US 4844080 A
The coupling agent dispenser serves to guide and, at the same, possibly to warm up the coupling agent, which is required for many medical examinations, directly during the examination from a reservoir to a diagnostic probe.
1. A mechanism for transporting a coupling agent useable for various medical examination such as ultrasonic and doppler examinations, the mechanism comprising:
a moveable probe;
a reservoir for holding a coupling agent;
a flexible hose having an inlet end adapted to be placed in communication with said reservoir and an outlet end in communication with said probe;
pumping means coupled to said reservoir and to said probe to pump coupling agent from said reservoir through said flexible hose to said probe for application to a patient;
control means adapted to work with said pumping means, said control means being positioned in said moveable probe, said control means for controlling the flow of coupling agent from said reservoir to said probe;
said pumping means providing transport of said coupling agent in solely one direction, from said reservoir to said probe;
flexible electrical cable means coupled to said probe, said flexible electrical cable means for providing information signals relevant to the examination; and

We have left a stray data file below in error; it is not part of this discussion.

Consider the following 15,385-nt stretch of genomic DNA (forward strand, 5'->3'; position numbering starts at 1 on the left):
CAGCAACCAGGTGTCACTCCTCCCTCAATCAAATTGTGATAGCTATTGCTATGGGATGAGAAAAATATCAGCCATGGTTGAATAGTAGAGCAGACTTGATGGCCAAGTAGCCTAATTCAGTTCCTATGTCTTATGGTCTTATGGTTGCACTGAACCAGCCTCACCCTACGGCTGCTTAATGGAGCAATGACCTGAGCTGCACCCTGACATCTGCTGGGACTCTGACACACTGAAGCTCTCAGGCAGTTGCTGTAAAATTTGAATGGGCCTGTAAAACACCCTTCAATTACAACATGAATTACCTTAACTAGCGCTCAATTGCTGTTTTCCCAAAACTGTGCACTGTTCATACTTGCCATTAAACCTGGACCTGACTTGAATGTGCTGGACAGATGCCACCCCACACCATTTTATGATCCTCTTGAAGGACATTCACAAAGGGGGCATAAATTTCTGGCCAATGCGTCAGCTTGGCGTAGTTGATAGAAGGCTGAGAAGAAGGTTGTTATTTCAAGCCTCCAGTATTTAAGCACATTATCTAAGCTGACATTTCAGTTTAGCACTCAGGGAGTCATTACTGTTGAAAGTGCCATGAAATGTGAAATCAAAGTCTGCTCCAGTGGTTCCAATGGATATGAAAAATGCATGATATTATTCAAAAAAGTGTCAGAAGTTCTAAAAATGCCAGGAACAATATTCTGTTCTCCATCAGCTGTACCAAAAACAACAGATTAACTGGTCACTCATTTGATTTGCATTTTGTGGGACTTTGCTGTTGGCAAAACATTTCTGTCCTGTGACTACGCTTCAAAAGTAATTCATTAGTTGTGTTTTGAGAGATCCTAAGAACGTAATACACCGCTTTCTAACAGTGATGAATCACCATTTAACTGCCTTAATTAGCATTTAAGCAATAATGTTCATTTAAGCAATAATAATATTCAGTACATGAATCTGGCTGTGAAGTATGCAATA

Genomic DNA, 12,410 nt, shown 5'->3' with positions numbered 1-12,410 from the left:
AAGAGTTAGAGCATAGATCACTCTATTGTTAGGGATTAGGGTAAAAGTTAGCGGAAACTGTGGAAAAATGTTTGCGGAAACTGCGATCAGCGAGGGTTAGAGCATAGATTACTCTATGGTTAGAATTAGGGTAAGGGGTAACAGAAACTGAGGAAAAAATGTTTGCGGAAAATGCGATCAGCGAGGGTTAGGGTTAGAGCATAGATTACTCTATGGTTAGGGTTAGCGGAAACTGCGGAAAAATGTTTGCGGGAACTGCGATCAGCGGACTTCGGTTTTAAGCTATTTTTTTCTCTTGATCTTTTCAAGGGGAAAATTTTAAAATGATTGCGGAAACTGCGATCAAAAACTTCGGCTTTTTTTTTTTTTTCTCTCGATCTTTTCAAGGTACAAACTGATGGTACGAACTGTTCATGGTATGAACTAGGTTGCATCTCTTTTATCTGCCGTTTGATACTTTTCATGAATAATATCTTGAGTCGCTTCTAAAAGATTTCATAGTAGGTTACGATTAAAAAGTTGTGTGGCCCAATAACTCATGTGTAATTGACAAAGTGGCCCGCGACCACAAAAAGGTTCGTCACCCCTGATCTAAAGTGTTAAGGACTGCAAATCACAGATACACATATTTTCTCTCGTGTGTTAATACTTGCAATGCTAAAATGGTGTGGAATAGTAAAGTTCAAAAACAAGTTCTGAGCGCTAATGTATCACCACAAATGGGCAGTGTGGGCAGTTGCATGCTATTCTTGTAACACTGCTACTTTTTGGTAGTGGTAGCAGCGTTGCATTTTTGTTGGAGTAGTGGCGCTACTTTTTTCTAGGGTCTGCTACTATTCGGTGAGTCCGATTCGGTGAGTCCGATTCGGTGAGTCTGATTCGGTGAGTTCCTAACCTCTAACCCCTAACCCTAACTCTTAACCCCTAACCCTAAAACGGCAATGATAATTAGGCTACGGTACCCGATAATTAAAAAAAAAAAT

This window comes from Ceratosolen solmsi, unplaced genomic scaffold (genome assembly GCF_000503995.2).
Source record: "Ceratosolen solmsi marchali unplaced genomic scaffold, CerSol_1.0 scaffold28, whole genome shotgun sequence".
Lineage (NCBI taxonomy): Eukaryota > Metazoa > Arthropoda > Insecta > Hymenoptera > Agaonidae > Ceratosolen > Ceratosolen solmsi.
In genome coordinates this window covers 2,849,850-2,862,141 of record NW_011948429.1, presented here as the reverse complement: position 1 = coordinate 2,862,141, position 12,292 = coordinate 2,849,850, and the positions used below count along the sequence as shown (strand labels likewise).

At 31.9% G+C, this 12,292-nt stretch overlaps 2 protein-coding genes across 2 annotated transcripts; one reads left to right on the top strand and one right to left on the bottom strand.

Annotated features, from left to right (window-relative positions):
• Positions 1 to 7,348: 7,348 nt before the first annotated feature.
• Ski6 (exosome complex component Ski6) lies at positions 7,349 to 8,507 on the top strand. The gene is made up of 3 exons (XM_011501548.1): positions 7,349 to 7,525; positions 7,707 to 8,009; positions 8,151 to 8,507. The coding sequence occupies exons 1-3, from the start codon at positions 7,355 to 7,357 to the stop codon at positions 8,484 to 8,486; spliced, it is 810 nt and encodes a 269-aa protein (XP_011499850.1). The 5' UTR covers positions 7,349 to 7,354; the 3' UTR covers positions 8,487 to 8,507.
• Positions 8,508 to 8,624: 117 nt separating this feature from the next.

said flexible hose and said flexible electrical cable means being the sole physical constraint on movement on said moveable probe.
2. The mechanism of claim 1 and further including a heater at said flexible hose for heating said coupling agent as it passes through said flexible hose from said reservoir to said probe.
3. The mechanism of claim 1 wherein said control means is a valve capable of assuming an open state in which coupling agent flows through said hose from said reservoir to said probe or a closed state in which said coupling agent does not so flow.
4. The mechanism of claim 3 wherein said control means is a valve capable of assuming an open state in which coupling agent flows through said hose from said reservoir to said probe or a closed state in which said coupling agent does not so flow.
5. The mechanism of claim 1 wherein said pumping means includes a cartridge filled with compressed gas to pressurize said reservoir, said cartridge being in communication with said reservoir.
This application is a continuation of application Ser. No. 016,539, filed 2/19/87, and now abandoned.
The invention relates to a device, by means of which the ultrasound coupling agent, required for a series of medical examinations, such as ultrasonic examinations and Doppler examinations, can be transported from a reservoir to the diagnostic probe and, at the same time, also heated if necessary.